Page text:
In 1835, using the horse based postal system of the Cape Colony, it took Sir Harry Smith a staggering six days to ride the 950 km from Cape Town to take command of the British garrison at Grahamstown. This was a remarkable feat of human endurance and horsemanship. Bombastic, bungling, British hero he might have been but can Barry and Joe match this epic race against time?
Since the beginning of the British occupation of southern Africa at the Cape Colony in 1806, the Xhosa tribes had been pushed steadily eastwards. By the end of December 1834 this pressure on traditional Xhosa lands exploded with the outbreak of the Sixth Frontier War. Thousands of Xhosa warriors poured over the border laying waste to the farms of the Cape Colony. Settlers were abandoning their farms and Grahamstown was under threat of being over-run.
The Governor at the Cape, Sir Benjamin D’Urban, urgently sent Lieutenant-Colonel Sir Harry Smith (called “Harry Whackalong Smite” by his troops), veteran of the Peninsular War and of Waterloo, to take command of the garrison at Grahamstown. Smith chose to ride rather than make the journey by sea as was the norm, concerned that weather conditions may delay his departure. Utilising the established postal system of the day he was able to travel the 950 km in just six days. Even with fresh horses waiting for him at post stations every 40 km, it was a remarkable equestrian feat, a testament to Smith’s horsemanship, physical fitness and determination. He rode at an astonishing average speed of over 22 km per hour and covered a remarkable 224km in a single day. Smith was accompanied for the duration of his ride by Manie, a Khoikhoi trooper.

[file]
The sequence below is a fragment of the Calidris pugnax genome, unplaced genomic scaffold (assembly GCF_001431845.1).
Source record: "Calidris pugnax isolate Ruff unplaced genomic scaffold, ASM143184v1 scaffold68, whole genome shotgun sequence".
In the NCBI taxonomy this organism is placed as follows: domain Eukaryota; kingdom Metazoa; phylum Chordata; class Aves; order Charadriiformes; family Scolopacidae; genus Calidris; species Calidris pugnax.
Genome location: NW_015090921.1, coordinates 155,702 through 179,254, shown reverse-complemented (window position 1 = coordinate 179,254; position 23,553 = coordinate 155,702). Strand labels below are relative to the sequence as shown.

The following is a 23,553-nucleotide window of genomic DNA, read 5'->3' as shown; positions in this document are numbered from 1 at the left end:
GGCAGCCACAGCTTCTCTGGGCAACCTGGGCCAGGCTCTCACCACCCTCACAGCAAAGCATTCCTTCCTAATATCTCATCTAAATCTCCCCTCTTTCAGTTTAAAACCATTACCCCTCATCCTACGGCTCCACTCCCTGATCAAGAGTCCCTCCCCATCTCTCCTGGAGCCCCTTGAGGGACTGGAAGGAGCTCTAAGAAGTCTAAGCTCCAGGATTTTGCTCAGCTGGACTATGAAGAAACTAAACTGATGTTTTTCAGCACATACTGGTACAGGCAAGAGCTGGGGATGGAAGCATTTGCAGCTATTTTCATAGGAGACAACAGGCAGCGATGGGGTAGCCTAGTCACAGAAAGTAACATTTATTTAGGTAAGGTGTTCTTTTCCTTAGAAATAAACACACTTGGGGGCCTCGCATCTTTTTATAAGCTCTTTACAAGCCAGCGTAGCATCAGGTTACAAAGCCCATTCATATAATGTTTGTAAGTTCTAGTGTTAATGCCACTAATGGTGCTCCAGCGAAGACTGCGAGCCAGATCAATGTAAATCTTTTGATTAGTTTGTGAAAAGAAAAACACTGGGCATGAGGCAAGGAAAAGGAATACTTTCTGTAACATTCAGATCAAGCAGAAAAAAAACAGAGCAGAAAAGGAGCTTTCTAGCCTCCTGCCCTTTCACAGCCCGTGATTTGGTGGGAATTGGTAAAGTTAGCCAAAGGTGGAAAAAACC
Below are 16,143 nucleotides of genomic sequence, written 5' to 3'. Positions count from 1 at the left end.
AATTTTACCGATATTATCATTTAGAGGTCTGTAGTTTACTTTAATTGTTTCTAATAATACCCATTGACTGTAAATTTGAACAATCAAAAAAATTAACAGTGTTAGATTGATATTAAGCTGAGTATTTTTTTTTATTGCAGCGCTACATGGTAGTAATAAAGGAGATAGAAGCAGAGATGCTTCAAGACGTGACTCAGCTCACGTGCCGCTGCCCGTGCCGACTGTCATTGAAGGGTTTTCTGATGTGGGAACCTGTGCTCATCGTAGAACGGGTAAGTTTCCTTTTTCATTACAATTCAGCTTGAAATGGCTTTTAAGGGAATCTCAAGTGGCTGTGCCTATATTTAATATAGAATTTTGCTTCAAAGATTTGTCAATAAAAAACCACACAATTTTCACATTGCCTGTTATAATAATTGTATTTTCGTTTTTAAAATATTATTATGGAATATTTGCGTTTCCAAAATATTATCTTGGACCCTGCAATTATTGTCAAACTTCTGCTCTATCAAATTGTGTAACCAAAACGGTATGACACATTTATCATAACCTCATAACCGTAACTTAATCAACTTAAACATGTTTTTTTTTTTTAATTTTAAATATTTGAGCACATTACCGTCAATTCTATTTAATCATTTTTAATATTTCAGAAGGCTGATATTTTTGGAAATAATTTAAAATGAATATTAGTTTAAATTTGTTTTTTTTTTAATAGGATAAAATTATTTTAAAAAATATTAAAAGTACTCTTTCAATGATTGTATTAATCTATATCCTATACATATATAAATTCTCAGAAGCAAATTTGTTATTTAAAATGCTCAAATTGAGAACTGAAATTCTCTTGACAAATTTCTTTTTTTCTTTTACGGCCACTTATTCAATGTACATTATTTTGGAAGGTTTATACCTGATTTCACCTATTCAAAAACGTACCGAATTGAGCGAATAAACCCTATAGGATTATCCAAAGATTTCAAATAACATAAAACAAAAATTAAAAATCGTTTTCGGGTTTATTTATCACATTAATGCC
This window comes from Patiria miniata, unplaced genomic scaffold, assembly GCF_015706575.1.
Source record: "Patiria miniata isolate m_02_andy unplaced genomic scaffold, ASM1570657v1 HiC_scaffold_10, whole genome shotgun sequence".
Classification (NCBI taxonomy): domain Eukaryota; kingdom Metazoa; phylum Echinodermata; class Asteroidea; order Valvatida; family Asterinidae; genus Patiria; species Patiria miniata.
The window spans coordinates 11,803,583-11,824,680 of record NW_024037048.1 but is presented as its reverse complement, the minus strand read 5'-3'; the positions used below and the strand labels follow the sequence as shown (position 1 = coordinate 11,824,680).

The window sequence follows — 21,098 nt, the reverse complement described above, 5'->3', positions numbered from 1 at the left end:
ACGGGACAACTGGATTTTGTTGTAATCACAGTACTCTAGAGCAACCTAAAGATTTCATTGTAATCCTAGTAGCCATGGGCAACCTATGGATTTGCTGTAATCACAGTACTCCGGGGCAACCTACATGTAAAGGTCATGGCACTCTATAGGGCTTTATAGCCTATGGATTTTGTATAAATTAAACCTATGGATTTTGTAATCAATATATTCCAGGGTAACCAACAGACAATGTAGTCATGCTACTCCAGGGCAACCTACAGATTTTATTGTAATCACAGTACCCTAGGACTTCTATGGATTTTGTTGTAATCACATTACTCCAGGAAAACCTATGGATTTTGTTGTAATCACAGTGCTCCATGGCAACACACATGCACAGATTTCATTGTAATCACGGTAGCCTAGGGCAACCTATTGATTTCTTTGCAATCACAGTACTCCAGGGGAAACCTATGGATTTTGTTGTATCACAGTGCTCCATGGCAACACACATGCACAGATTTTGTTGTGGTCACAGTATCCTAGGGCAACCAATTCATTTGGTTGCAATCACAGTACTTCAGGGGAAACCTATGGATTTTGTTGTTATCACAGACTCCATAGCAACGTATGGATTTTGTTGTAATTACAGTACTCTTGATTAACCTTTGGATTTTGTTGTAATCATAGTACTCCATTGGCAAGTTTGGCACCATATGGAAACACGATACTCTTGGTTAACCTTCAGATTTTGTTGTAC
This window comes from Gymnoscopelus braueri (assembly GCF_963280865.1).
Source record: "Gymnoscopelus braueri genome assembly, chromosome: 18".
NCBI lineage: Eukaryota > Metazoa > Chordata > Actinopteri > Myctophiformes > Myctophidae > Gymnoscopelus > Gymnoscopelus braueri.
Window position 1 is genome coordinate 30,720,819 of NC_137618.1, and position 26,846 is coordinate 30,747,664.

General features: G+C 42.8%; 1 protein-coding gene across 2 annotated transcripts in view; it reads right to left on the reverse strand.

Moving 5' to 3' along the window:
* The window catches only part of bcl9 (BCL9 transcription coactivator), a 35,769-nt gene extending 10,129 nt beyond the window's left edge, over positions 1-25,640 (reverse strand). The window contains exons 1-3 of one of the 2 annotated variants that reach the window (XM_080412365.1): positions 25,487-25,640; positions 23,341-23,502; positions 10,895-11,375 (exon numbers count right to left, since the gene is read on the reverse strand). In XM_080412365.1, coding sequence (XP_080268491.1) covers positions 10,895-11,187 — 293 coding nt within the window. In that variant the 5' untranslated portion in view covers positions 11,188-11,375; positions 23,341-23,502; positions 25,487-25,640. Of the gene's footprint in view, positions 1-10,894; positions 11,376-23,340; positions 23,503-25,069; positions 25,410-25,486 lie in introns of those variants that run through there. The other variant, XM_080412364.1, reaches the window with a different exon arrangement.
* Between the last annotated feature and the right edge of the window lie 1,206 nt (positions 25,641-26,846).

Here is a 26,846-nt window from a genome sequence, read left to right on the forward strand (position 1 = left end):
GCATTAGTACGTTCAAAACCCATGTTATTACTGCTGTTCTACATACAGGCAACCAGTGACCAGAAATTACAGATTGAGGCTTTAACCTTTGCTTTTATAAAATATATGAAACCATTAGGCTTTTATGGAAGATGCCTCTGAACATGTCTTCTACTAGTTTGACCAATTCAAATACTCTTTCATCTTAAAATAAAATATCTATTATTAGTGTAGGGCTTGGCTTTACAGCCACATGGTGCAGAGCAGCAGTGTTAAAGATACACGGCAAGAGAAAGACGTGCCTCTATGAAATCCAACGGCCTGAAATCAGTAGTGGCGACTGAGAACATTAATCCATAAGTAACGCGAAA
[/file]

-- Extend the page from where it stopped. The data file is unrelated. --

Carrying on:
Barry Armitage and Joe Dawson, again attempt to emulate an epic equestrian achievement from South African colonial history. By using 40 horses sourced from the local trail and endurance riding communities they will replicate the postal system of 1835 and endeavour to match the furious pace set by Smith. Their route, filled with historical relics and references of the time, takes them from the heart of Cape Town eastwards through the majestic beauty of Western Cape and the game rich wilds of the Eastern Cape to their goal in the settler capital of Grahamstown.
Sir Harry Smith was credited with saving Grahamstown. In a nine month war he drove the Xhosa tribes further eastwards across the Keiskama River. The aftermath of this conflict was to have great consequences for another South African tribe: the Boers. It became the catalyst for thousands of Boers who had lost faith in British governance to shrug off British authority and leave the Cape Colony. This exodus, which we now know as the Great Trek, was to profoundly shape the history of South Africa. The Boers clashed violently with the Bantu tribes to the north in striving to establish their independence. This hard fought independence was ultimately challenged by the might of the British Empire, intent on gaining control of the goldfields beneath Johannesburg, leading to the Boer War: the last Imperial War that signalled the beginning of the end of the British Empire.